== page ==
Last Updated: Wed Aug 01, 2012 07:00 am (KSA) 04:00 am (GMT)

Egypt denies report that Mursi sent letter to Israeli counterpart on Mideast peace

A copied image of a letter sent by Egyptian President Mohammed Mursi to his Israeli counterpart. (AFP)
A copied image of a letter sent by Egyptian President Mohammed Mursi to his Israeli counterpart. (AFP)

Egyptian President Mohammed Mursi reportedly told his Israeli counterpart that he wanted to work for peace in the Middle East, in the first official message sent by the Arab state’s new Islamist leadership to the Jewish state.

But an emerging news report late Tuesday stated that Mursi's presidential office denied sending or recieving messages from Peres, the Egypt-based al-Masry al-Youm reported.

In a copied image of the letter, obtained by AFP following its release by the office of the Israeli president, Mursi wrote that he planned to get the Middle East process “back to its right track.”

“I am looking forward to exerting our best efforts to get the Middle East peace process back to its right track in order to achieve security and stability for all peoples of the region, including (the) Israeli people,” Mursi said in the letter to Israeli President Shimon Peres.

Politicians in Israel had expressed alarm in private over the election of the Muslim Brotherhood’s Mursi in June’s presidential vote and fear that over time their country’s peace treaty with Egypt could be eroded.

An Israeli official who spoke on condition of anonymity told AFP news agency that Mursi’s letter was “a general message with a positive spirit, but did not indicate any new direction” in bilateral relations.

On Tuesday, U.S. Defense Secretary Leon Panetta met with Mursi and stressed the need for strong military cooperation between the U.S. and its longtime Middle East ally.

Washington insists that the new leadership respect peace accords concluded with Israel, and has expressed concern over security problems in Egypt’s Sinai Peninsula.

Israel has repeatedly called on Cairo to improve security in the Sinai, charging that growing lawlessness since Hosni Mubarak’s overthrow has allowed militants to smuggle arms into the neighboring Gaza Strip and carry out attacks across the border into the Jewish state.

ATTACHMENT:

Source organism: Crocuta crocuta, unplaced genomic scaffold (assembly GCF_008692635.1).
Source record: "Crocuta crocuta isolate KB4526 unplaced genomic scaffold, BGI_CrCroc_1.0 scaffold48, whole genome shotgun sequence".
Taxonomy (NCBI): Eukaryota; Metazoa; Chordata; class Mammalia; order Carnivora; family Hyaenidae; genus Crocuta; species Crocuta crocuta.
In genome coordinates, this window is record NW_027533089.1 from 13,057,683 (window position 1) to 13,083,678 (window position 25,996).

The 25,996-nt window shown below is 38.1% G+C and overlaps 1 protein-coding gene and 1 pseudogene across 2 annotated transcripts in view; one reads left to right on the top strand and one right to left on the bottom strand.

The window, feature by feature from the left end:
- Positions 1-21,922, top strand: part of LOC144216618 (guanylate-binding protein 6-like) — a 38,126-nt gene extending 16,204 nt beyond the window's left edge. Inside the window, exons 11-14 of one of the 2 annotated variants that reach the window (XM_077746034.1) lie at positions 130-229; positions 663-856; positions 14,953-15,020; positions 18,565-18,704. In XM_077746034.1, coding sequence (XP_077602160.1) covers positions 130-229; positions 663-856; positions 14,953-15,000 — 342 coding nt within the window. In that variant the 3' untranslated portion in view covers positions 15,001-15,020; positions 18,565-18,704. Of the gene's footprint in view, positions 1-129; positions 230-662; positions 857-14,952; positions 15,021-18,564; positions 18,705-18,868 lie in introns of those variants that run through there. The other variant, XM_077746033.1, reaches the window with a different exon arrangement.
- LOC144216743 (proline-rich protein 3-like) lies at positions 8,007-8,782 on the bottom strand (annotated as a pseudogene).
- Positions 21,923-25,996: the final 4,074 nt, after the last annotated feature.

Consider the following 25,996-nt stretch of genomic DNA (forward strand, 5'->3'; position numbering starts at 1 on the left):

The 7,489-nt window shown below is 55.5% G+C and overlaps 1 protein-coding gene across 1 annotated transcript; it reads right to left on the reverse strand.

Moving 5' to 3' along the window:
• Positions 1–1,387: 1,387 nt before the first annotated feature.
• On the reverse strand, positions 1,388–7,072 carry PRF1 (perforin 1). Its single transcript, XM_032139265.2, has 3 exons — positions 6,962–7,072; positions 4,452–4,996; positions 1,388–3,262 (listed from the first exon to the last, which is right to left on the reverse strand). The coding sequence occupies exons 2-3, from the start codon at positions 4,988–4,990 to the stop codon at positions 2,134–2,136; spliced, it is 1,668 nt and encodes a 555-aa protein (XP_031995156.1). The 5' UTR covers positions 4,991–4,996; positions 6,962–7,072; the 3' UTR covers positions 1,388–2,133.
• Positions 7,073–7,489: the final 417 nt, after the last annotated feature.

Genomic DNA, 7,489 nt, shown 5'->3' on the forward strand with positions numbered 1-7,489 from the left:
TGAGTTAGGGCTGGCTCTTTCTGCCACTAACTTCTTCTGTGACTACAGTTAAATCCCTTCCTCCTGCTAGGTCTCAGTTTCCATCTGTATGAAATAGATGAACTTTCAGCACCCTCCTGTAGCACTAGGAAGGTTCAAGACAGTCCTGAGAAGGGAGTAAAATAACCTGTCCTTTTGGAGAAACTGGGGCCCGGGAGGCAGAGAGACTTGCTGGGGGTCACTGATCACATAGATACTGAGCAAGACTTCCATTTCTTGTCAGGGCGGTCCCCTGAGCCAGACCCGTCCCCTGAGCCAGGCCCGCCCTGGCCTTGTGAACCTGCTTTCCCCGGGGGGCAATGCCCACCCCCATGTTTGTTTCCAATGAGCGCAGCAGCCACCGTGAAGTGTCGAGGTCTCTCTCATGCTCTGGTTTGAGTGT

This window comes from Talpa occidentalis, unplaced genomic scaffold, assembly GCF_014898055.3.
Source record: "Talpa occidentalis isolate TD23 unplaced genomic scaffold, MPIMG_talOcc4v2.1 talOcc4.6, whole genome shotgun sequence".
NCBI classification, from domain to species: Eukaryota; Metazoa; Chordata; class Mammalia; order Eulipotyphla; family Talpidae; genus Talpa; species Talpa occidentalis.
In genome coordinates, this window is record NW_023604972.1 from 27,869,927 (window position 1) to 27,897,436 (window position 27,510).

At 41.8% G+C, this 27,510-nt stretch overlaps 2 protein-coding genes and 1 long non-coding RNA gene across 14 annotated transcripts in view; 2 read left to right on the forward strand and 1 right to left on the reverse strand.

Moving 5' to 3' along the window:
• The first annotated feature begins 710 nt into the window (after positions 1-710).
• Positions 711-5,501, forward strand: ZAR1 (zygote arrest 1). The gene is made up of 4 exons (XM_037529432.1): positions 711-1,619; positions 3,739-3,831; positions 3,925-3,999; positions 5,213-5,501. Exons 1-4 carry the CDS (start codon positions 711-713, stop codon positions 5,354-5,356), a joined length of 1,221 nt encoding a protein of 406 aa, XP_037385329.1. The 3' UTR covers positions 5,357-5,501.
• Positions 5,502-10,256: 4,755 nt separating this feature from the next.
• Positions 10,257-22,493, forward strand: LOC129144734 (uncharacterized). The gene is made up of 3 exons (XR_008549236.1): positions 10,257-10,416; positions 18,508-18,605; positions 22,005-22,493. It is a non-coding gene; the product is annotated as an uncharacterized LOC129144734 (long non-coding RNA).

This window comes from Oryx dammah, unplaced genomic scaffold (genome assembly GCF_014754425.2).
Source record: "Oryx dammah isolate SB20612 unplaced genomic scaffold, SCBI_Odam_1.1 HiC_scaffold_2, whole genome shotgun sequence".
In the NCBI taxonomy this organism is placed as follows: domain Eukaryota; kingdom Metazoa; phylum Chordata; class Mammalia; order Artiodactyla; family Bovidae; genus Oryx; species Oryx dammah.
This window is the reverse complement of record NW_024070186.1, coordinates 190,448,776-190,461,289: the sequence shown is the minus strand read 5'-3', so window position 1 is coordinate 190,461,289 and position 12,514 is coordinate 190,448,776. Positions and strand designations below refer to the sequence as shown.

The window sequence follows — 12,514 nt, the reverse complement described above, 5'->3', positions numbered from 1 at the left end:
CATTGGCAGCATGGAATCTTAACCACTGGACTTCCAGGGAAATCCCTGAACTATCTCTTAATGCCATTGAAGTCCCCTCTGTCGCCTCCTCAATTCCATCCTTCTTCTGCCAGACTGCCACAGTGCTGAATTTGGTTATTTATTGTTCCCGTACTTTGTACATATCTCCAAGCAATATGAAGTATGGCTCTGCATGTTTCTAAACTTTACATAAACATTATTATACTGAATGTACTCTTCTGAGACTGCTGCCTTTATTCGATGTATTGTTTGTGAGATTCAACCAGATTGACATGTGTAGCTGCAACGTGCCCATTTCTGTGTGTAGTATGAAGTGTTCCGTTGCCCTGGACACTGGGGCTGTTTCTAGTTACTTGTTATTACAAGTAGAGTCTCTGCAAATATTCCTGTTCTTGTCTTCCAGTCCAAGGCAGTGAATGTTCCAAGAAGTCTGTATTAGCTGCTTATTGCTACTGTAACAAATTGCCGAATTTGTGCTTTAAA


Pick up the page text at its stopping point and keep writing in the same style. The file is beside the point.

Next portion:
Meanwhile, Panetta affirmed U.S. support for the country’s democratic transition and stability.

“My message today was consistent with our previous conversations –the U.S. strongly supports an orderly, peaceful and legitimate transition to a democratic system of government here in Egypt,” Panetta, who also met with Field Marshal Hussein Tantawi, told reporters.

“I believe (Tantawi) was critical in overseeing a peaceful, free and fair election. I commended him and the SCAF and their positive role in the process,” he said.

Mursi and the SCAF – which ruled Egypt after a popular uprising toppled Hosni Mubarak in February last year – have been locked in a power struggle since the Islamist took office in June.

But Panetta said he was “pleased to hear Field Marshal Tantawi’s firm commitment to the transition to full civilian rule.”

For the first time since the ouster of the monarchy in 1952, Egypt’s head of state has not emerged from military ranks.

Panetta stressed “the importance of promoting a broad-based coalition that is critical to the success of the government here in Egypt”

“I was convinced that President Mursi is his own man and that he is the president of all the Egyptian people and that he’s truly committed to implement democratic reforms here in Egypt,” Panetta said.

The election of Mursi, who emerged from the powerful Muslim Brotherhood, had raised fears, particularly among secularists and Christians, that personal freedoms would be stifled.

But Mursi has repeatedly vowed to be a president “for all Egyptians.”

“It’s my view that President Mursi and Field Marshal Tantawi have a very good working relationship and are working together for the same ends,” Panetta said.

“It’s clear that Egypt, following the revolution, is committed to putting in place a democratic government and a democratic government that represents all of the constituencies and interests here in Egypt.”

The Pentagon chief stressed the need for strong military cooperation between the U.S. and its longtime Middle East ally.

“There is continuing support for a strong military to military relationship, because security for Egypt is important for the stability of this country as it implements democratic transition,” Panetta said.

“We have a history of working together in a cooperative way with the Egyptian military leadership we will continue to provide with whatever aid or assistance we can to try to help them,” he added. Egypt receives $1.3 billion annually in military aid.

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